Planning preretirement distributions
Some NQDC plans allow you to schedule distributions based on a specific date—also known as an “in-service” distribution. For some participants, this flexibility is one of the biggest benefits of a deferred compensation plan. It offers a tax-advantaged way to save for a child’s education, a new house, or other short- and mid-term goals.
In-service distributions also can help you partially mitigate the risk that your company could default on its obligations. If you’re not comfortable leaving deferred compensation in the hands of your employer, consider shorter deferral periods.
Scheduling in-service distributions requires more up-front work than simply deferring all compensation until retirement. Here is a strategy for scheduling preretirement distributions:
- The class-year approach: This strategy—also known as "laddering"—involves scheduling distributions for specific years and establishing separate accounts and investment portfolios for each one. For example, if you have a child starting college in 2024, you could schedule distributions for 2024, 2025, 2026, and 2027 (the years you’ll need to pay tuition). You also can schedule a distribution for your anticipated retirement date. If you elect to defer your compensation each year and the plan tracks your deferred compensation for each class year, you may be eligible to schedule a different payment for each year. For example, if your plan allows for installment as a form of payment, you could elect for 1 class year to be paid as a 4-year installment payment beginning in 2024. The other class years you elect to defer compensation could be paid at separation from your employer. Depending on your plan provisions, the payment of the deferred compensation can also be structured to reduce your tax liability based on a series of installment payments or lump sum payments based on a specified time. By spreading out the payments, you potentially could reduce your income for each applicable year.
Distribution strategies and tax planning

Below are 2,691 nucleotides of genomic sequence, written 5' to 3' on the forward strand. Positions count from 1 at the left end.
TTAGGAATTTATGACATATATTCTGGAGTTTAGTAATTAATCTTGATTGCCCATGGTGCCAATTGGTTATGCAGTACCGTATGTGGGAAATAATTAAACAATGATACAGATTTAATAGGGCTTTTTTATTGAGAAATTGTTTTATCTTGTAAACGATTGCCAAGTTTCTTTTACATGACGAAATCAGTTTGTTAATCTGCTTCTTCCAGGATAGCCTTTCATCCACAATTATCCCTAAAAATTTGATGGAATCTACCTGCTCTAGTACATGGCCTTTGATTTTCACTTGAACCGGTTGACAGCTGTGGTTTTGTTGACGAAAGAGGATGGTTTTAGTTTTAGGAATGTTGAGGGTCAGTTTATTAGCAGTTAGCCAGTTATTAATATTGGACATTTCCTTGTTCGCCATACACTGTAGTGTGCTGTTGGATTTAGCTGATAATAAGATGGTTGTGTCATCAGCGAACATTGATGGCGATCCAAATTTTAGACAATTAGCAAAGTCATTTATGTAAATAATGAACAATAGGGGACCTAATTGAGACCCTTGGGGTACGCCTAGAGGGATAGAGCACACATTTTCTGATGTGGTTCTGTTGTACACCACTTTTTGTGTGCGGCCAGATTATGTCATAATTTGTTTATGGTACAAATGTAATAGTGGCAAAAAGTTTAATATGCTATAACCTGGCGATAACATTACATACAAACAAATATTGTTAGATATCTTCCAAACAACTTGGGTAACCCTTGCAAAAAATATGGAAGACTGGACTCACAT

In addition to the tax-efficient strategies outlined above, you should keep in mind that there is always the potential that federal law or your income may affect your tax rate down the line. Also, the state you live in may make a difference in how you want to schedule your distributions, because certain states may have lower or higher income tax rates than others.
One important note: No matter which distribution strategies you choose, it's difficult to change the schedule once you've created it. A subsequent distribution election, if allowed by the plan, cannot permit the payment to be paid earlier than originally elected except in cases of extreme hardship, death, or disability—so you can’t simply change your mind and ask for your deferred compensation a year or two earlier than your scheduled distribution date.
Tip: You can postpone a distribution as long as you follow strict "redeferral" rules: The request to push back a distribution must be made at least 12 months before the planned date, and you must defer the compensation for at least 5 additional years beyond the original distribution date.
For example, say you scheduled a distribution for May 2029 to help pay for a second home. Then your plans change, and you decide you'd rather put the money toward retirement. You must make the change before May 2028, and you can't receive the money until May 2034 or later.
These restrictions on changing your distribution schedule are another reason why careful, up-front planning is essential to get the most out of your NQDC plan.